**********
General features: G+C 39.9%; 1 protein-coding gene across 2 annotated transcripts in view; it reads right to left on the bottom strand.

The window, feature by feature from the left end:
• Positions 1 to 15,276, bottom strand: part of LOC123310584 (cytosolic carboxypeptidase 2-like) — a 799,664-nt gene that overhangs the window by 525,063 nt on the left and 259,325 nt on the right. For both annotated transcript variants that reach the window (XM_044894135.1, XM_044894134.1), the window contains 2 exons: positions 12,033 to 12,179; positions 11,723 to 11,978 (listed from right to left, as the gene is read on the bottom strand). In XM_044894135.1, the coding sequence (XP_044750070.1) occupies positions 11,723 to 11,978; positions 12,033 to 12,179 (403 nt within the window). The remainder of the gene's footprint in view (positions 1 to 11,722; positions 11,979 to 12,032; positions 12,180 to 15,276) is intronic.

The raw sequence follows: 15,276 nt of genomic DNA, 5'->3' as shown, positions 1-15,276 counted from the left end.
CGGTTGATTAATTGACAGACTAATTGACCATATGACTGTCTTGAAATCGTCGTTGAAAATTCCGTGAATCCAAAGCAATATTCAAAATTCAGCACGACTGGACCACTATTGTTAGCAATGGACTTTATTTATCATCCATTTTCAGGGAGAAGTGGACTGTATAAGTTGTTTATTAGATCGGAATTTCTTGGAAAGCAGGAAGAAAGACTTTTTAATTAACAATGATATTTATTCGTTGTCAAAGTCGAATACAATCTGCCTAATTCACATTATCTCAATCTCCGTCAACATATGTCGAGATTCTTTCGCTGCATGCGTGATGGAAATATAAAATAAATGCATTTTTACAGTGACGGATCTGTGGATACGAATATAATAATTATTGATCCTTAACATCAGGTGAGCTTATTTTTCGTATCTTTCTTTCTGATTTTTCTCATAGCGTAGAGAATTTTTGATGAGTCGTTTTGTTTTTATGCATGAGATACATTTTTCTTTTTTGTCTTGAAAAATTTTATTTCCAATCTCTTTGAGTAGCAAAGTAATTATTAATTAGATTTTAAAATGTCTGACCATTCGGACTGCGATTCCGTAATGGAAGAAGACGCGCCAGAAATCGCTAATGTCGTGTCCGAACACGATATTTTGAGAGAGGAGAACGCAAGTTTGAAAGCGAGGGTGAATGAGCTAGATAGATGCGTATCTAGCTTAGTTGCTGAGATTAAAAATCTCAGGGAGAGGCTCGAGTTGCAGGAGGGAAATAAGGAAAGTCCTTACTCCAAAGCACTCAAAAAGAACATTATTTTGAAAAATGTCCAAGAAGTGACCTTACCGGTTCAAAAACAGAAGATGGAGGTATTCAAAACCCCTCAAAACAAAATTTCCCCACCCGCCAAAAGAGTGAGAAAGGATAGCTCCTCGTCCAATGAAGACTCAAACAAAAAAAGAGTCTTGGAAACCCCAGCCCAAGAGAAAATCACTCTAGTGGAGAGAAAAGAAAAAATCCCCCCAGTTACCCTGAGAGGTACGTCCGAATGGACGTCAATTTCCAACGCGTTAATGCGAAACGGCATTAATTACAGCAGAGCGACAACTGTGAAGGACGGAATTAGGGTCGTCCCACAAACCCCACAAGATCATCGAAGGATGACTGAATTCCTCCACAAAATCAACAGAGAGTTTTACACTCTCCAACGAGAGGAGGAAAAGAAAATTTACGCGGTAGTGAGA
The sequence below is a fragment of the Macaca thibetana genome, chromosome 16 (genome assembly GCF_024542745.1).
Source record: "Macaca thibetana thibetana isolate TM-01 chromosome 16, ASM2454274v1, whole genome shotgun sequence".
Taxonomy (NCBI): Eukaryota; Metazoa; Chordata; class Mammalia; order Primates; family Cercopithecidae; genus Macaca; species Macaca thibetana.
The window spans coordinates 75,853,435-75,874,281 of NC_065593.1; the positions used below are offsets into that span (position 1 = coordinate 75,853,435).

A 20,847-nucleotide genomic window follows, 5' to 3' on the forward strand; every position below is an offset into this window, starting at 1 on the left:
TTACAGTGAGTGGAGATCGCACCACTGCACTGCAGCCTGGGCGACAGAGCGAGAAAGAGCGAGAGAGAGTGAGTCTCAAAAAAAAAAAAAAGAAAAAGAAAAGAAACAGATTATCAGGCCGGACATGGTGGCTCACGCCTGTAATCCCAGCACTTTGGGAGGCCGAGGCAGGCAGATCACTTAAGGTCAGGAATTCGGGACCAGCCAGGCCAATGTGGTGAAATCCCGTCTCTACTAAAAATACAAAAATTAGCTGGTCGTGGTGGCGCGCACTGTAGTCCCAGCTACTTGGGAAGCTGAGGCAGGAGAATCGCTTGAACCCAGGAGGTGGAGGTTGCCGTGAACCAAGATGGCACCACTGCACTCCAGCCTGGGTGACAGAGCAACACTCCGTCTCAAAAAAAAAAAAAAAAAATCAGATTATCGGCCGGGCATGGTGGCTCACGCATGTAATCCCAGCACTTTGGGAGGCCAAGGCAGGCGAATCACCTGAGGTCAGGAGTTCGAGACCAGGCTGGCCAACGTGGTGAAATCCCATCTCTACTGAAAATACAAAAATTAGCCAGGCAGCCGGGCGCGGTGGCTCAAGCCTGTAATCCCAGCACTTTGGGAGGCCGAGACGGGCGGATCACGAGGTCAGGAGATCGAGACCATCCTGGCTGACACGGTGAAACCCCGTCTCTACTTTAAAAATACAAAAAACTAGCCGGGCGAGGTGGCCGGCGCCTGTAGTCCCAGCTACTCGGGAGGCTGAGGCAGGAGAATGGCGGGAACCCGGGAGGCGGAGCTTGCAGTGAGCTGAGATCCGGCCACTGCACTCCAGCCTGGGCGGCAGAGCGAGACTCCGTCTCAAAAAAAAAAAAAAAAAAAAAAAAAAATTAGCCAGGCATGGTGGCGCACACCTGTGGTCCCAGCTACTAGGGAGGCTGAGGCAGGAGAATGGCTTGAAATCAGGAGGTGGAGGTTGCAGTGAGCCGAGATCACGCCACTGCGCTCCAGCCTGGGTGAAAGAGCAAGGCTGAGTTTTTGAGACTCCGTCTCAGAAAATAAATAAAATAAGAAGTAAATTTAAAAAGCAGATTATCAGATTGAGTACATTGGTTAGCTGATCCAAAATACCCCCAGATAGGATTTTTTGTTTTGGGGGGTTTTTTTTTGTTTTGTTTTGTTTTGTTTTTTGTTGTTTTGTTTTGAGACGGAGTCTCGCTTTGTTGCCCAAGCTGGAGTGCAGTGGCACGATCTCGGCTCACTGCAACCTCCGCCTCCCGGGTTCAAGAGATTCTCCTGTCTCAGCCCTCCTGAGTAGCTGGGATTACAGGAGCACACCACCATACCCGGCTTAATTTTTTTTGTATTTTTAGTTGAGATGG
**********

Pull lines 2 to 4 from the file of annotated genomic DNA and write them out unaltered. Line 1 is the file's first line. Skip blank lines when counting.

The window, feature by feature from the left end:
• Positions 1 to 15,276, bottom strand: part of LOC123310584 (cytosolic carboxypeptidase 2-like) — a 799,664-nt gene that overhangs the window by 525,063 nt on the left and 259,325 nt on the right. For both annotated transcript variants that reach the window (XM_044894135.1, XM_044894134.1), the window contains 2 exons: positions 12,033 to 12,179; positions 11,723 to 11,978 (listed from right to left, as the gene is read on the bottom strand). In XM_044894135.1, the coding sequence (XP_044750070.1) occupies positions 11,723 to 11,978; positions 12,033 to 12,179 (403 nt within the window). The remainder of the gene's footprint in view (positions 1 to 11,722; positions 11,979 to 12,032; positions 12,180 to 15,276) is intronic.

The raw sequence follows: 15,276 nt of genomic DNA, 5'->3' as shown, positions 1-15,276 counted from the left end.